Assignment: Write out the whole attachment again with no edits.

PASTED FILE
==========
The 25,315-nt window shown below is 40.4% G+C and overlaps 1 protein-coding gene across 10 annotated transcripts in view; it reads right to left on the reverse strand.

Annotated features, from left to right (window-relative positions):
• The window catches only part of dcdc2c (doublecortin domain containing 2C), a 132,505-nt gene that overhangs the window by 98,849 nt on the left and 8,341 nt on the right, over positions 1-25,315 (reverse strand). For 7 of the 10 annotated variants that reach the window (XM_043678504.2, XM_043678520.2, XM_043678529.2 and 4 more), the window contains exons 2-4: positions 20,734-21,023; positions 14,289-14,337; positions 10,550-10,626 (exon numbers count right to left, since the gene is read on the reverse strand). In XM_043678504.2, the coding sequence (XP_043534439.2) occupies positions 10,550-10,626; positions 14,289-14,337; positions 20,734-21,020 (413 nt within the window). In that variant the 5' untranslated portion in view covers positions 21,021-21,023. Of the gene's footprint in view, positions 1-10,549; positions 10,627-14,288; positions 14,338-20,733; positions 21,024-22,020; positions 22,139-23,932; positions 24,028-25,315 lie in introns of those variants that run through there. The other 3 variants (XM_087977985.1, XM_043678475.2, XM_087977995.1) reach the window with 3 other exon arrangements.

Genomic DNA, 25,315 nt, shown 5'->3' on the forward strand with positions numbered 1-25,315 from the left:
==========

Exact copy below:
The 25,315-nt window shown below is 40.4% G+C and overlaps 1 protein-coding gene across 10 annotated transcripts in view; it reads right to left on the reverse strand.

Annotated features, from left to right (window-relative positions):
• The window catches only part of dcdc2c (doublecortin domain containing 2C), a 132,505-nt gene that overhangs the window by 98,849 nt on the left and 8,341 nt on the right, over positions 1-25,315 (reverse strand). For 7 of the 10 annotated variants that reach the window (XM_043678504.2, XM_043678520.2, XM_043678529.2 and 4 more), the window contains exons 2-4: positions 20,734-21,023; positions 14,289-14,337; positions 10,550-10,626 (exon numbers count right to left, since the gene is read on the reverse strand). In XM_043678504.2, the coding sequence (XP_043534439.2) occupies positions 10,550-10,626; positions 14,289-14,337; positions 20,734-21,020 (413 nt within the window). In that variant the 5' untranslated portion in view covers positions 21,021-21,023. Of the gene's footprint in view, positions 1-10,549; positions 10,627-14,288; positions 14,338-20,733; positions 21,024-22,020; positions 22,139-23,932; positions 24,028-25,315 lie in introns of those variants that run through there. The other 3 variants (XM_087977985.1, XM_043678475.2, XM_087977995.1) reach the window with 3 other exon arrangements.

Genomic DNA, 25,315 nt, shown 5'->3' on the forward strand with positions numbered 1-25,315 from the left: